The best hair conditioner
The key to healthy, shiny hair lies in choosing the right conditioner. While shampooing your hair is necessary to remove dirt, dandruff, and pollutants, it can strip your precious cuticles of their natural oils and dry out your hair. Following up your shampoo with a conditioner adds moisture, leaving your hair soft, smooth, and more manageable for styling.
Conditioners run the gamut from hydrating ones for damaged hair, color-safe ones for dyed hair, and lightweight ones for oily hair. To complicate matters, there are leave-in and rinse-out conditioners, not to mention gel, foam, and cream formulas. We've created a guide to simplify matters, and we've included our top recommendations for conditioners. Our top pick is an ultra-rich conditioner for dry and damaged hair by Bumble and Bumble.
Considerations when choosing hair conditioners
Rinse-out conditioners are the most common type. They are applied after hair is shampooed and rinsed. We recommend leaving rinse-out conditioners on for a minute or so before rinsing out completely. This classic type of conditioner moisturizes hair and may also help detangle it. It works on all hair types.
Leave-in conditioners are also applied after shampooing, but they aren't rinsed out. They provide extra moisture throughout the day and help combat frizz. This type of conditioner is well suited for curly or kinky hair. They can also protect your hair from heat styling.
Deep conditioners are designed to stay on your hair anywhere from 15 minutes to overnight, after which they are rinsed away. They tend to be heavier than leave-in conditioners and are very thick and moisturizing. They are great to repair damaged hair from heat styling as well as dry hair. Weekly application restores health and shine.
For optimal results, it's best to pick a conditioner that suits your hair type and specific needs.
Oily or fine
Oily or limp hair requires a lightweight conditioner. While some conditioners are marketed for oily hair, any conditioner labeled volumizing or balancing also does the trick. If your hair is oily, you want to avoid super-rich cream conditioners and opt for gel or foam ones instead. Fine and thinning hair also fall into this category.
Dry or damaged
Very dry or damaged hair requires an ultra-moisturizing conditioner. Pick one marketed as restoring for damaged hair (if your curling iron habit's gotten out of hand), moisturizing, or smoothing. Cream formulas work best on this hair type.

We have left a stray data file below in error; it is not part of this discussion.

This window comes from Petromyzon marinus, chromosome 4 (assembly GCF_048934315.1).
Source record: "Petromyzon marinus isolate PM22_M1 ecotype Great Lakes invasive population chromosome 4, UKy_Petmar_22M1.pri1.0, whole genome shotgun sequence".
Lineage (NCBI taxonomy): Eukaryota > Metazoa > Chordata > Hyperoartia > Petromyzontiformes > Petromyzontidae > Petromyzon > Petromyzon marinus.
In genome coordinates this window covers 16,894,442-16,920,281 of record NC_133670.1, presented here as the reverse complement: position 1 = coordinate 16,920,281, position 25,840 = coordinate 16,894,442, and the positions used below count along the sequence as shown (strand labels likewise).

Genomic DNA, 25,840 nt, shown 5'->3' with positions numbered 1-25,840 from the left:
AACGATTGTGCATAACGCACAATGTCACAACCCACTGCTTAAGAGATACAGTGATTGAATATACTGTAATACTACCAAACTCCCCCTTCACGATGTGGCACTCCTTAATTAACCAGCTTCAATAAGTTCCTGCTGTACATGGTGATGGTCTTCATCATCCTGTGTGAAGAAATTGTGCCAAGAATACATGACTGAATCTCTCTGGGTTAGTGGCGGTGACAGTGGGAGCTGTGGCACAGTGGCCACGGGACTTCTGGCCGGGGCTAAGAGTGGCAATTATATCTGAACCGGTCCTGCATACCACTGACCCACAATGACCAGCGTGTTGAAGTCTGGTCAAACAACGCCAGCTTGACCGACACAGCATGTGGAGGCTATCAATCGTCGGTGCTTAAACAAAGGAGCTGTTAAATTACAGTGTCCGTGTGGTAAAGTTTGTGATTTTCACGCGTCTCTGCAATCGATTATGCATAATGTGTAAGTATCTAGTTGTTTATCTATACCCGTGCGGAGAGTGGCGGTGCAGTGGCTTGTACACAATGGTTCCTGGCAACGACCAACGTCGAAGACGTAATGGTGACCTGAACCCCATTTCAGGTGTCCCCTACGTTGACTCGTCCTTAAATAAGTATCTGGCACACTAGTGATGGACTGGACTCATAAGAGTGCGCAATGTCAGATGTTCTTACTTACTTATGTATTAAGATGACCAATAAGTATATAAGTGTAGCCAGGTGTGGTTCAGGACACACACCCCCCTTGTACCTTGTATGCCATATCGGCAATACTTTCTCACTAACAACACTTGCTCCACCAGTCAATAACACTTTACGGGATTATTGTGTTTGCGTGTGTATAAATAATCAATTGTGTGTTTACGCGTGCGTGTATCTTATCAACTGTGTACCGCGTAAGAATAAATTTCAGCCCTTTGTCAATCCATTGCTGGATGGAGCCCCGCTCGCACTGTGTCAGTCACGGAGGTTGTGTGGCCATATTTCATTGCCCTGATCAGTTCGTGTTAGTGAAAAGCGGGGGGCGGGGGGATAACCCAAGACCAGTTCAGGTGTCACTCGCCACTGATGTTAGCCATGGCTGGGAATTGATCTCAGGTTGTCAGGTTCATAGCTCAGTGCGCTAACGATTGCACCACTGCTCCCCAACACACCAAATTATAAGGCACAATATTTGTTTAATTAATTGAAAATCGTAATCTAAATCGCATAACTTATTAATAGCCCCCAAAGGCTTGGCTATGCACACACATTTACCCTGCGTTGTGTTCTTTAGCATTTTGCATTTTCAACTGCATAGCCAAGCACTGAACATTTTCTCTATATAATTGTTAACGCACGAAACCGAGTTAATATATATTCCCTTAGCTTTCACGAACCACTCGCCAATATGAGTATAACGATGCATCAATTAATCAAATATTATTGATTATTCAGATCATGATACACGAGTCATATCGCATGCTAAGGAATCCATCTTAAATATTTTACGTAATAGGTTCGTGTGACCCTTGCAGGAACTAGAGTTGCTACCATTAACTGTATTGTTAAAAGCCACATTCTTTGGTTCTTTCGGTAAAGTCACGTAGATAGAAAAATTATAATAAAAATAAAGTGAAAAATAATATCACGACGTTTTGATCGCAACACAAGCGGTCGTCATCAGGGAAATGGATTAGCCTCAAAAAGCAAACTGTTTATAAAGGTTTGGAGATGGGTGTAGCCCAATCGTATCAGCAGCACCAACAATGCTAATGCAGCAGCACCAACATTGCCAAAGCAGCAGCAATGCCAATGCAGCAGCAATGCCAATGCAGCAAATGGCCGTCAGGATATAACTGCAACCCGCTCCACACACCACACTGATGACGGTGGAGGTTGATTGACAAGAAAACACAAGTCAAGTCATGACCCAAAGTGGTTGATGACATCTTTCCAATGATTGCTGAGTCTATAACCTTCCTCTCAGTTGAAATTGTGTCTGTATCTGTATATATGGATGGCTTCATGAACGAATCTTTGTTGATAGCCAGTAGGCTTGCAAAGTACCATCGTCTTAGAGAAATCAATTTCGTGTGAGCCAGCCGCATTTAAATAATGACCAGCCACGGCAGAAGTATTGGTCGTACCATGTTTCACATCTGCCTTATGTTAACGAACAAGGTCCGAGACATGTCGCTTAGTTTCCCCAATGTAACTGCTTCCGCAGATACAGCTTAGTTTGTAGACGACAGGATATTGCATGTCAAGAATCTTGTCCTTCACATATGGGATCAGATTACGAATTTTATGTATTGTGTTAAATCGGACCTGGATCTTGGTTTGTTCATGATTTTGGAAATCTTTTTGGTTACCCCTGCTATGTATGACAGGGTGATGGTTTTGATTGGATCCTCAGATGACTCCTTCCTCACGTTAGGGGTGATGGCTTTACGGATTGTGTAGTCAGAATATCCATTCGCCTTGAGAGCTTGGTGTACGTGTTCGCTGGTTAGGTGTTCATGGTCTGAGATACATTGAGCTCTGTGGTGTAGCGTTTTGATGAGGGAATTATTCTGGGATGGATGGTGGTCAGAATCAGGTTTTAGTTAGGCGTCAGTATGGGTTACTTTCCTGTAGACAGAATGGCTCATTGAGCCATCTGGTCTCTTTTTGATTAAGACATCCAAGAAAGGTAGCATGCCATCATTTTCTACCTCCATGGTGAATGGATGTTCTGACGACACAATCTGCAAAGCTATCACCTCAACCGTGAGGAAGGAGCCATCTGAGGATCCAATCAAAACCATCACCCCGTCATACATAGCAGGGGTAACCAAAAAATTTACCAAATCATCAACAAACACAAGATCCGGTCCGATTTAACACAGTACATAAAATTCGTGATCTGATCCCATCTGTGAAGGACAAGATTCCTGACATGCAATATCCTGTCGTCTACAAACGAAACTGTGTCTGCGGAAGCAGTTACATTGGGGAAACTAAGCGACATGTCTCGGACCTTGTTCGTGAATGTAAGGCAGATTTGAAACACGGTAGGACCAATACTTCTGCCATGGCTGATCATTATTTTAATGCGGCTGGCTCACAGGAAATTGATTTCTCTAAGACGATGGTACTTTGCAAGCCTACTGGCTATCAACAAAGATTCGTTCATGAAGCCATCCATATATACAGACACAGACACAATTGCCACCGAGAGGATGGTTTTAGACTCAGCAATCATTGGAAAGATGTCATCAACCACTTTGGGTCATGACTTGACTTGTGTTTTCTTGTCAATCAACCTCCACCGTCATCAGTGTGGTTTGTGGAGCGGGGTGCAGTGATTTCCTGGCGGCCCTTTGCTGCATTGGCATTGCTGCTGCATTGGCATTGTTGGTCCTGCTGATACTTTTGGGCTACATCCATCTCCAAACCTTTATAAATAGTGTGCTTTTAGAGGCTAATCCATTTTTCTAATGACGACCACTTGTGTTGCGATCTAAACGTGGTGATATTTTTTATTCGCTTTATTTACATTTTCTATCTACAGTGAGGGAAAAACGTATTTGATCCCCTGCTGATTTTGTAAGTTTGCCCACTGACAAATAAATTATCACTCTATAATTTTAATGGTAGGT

Color-treated hair requires a conditioner that won't damage your dye job or highlights. Some conditioners even enhance your color by depositing pigment back into your hair to keep your salon color fresh.
Curly or frizzy
Curly or frizzy hair can benefit from formulas that deposit ample moisture to more porous hair shafts -- but without weighing down your curls. Using a good conditioner for curly hair defines your curls and keeps them shiny and bouncy.
Normal hair types that don't suffer from oiliness or excessive dryness have a wider range of conditioners to choose from, including ones marketed as fortifying, balanced, smoothing, and strengthening. A medium to lightweight conditioner is best for this hair type, and foam conditioners work well on normal hair that's fine.
Dandruff sufferers benefit from following up their dandruff shampoo with a matching conditioner designed to restore moisture after such a drying treatment.
Hair conditioner prices
Hair conditioners range in price from $5 to upwards of $30.
For an inexpensive drugstore conditioner, expect to pay $5 or less. Be prepared not to get as much nourishment as mid-priced conditioners at the drugstore, those between $5 and $10.
More expensive, luxury retailer conditioners range between $10 and $20. Premium, salon-quality conditioners cost between $20 to over $30. These contain high-quality ingredients and also name-brand recognition.
Q. What are the best ingredients to look for in a conditioner?
A. The ingredients that are best at moisturizing your hair are the following: panthenol, aka vitamin B5; plant oils like olive, avocado, coconut, and almond; glycerol; cetearyl alcohol, a fatty alcohol that attracts moisture; keratin; silk proteins; hydrolyzed collagen; and cetrimonium chloride, which helps detangle hair.
Q. What should I look for if I want a "clean" conditioner?
A. For a conditioner that uses nontoxic ingredients, opt for one that uses botanical extracts like essential oils to add moisture back to the hair. Avoid common chemicals like parabens, phthalates, formaldehydes, and sulfates like SLS and SLES.
Hair conditioners we recommend
Best of the best: Bumble and Bumble Super Rich Conditioner
Our take: An ultra-rich conditioner from a salon-preferred brand.
What we like: Ideal for damaged, curly, frizzy, and dry hair types. Leaves hair smelling and feeling luxurious. A small amount goes a long way.
What we dislike: Expensive.
Best bang for your buck: Peter Roth Mega Rich Conditioner
Our take: Vitamin-packed conditioner from a name brand at an affordable price.
What we like: Gives hair lots of shine. Works well on fine, thinning hair. Smells divine. Gentle enough for color-treated hair.
What we dislike: Despite being marketed as "rich," this product's not for dry hair.
Our take: High-quality hydration for curly headed types that keeps curls bouncy.
What we like: Top-of-the-line brand that specializes in curly hair. Nourishes curls without collapsing them. Smells lovely.
What we dislike: Quite costly.
Ana Sanchez is a writer for BestReviews. BestReviews is a product review company with a singular mission: to help simplify your purchasing decisions and save you time and money. BestReviews never accepts free products from manufacturers and purchases every product it reviews with its own funds.
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